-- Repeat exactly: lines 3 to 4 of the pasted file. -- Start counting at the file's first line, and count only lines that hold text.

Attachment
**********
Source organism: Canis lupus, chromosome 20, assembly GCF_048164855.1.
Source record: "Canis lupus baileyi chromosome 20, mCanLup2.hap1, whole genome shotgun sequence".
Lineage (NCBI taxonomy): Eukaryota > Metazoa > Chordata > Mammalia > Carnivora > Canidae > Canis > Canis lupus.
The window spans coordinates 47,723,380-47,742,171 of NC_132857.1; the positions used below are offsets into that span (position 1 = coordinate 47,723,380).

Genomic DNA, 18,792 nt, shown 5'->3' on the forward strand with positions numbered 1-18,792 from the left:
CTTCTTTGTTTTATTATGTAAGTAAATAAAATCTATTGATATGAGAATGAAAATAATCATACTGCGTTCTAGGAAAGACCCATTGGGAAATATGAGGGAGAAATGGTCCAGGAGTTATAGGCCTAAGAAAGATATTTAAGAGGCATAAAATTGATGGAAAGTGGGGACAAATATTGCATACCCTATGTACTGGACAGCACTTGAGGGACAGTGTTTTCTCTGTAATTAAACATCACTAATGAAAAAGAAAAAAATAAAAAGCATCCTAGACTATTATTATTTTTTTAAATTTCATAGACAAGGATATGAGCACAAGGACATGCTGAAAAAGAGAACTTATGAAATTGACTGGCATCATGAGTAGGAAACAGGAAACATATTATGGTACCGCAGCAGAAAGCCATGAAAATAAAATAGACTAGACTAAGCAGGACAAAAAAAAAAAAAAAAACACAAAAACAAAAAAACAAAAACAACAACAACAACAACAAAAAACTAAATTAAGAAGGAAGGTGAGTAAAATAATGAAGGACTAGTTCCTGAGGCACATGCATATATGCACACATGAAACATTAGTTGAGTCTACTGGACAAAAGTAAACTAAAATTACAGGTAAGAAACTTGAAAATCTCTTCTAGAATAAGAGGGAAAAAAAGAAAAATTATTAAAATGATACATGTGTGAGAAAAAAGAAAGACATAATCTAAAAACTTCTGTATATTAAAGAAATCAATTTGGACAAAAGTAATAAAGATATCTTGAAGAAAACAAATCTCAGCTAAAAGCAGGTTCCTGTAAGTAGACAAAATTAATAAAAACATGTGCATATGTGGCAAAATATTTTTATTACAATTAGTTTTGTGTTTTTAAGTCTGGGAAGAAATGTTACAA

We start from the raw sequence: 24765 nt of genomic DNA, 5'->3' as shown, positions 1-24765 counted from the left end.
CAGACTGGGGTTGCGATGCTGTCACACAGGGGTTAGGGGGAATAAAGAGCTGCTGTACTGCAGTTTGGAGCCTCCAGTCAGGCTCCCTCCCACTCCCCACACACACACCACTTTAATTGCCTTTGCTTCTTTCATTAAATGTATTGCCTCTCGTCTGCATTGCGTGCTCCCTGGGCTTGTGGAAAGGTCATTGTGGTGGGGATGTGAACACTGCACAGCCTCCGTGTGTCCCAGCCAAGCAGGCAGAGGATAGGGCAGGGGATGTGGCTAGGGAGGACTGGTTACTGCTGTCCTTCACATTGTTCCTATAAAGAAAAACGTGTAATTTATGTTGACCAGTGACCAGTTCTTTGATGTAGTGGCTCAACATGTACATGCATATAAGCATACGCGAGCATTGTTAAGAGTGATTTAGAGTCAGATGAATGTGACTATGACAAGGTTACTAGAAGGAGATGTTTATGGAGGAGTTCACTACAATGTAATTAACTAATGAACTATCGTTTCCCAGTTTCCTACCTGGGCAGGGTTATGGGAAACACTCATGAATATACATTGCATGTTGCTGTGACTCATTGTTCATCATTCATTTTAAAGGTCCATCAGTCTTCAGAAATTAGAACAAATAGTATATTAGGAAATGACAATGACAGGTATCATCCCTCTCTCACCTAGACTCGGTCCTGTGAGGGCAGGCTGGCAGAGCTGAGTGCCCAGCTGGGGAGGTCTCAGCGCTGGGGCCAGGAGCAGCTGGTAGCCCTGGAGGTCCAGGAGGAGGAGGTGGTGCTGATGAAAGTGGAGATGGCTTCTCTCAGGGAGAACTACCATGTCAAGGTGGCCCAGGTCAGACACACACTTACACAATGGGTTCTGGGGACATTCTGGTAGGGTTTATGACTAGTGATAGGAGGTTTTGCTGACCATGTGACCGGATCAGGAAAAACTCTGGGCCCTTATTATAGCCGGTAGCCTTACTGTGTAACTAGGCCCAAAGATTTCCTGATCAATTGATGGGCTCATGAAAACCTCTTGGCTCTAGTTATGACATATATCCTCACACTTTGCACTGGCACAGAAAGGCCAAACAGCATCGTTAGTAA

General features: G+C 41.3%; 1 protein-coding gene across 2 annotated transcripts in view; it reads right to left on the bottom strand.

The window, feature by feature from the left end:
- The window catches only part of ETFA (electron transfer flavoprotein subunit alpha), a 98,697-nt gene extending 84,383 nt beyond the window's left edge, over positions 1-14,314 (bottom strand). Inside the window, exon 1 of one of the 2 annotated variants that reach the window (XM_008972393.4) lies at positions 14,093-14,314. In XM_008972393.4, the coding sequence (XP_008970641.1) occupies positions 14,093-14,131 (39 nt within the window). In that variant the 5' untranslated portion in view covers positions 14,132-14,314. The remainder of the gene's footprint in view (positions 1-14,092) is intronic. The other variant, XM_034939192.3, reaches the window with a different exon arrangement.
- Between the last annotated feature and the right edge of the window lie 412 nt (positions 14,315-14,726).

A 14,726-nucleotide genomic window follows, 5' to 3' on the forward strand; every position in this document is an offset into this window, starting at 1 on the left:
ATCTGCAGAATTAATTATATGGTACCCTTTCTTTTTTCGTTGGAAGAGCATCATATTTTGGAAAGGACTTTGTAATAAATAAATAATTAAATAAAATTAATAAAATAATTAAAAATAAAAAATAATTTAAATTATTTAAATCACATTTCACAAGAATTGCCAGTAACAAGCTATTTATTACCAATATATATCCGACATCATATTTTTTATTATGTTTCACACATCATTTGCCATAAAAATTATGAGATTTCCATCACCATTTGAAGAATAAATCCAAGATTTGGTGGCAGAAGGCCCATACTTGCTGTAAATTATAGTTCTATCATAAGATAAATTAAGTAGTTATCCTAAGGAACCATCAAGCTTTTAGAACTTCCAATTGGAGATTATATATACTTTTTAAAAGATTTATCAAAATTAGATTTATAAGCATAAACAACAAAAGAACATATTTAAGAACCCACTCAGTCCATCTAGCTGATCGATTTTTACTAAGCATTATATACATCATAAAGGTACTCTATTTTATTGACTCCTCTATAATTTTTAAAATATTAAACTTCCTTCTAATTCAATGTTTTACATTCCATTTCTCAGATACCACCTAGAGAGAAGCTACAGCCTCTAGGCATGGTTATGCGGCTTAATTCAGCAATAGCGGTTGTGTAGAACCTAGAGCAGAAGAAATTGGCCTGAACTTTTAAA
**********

Lineage (NCBI taxonomy): Eukaryota > Metazoa > Chordata > Mammalia > Carnivora > Canidae > Canis > Canis lupus.
The window spans coordinates 47,723,380-47,742,171 of NC_132857.1; the positions used below are offsets into that span (position 1 = coordinate 47,723,380).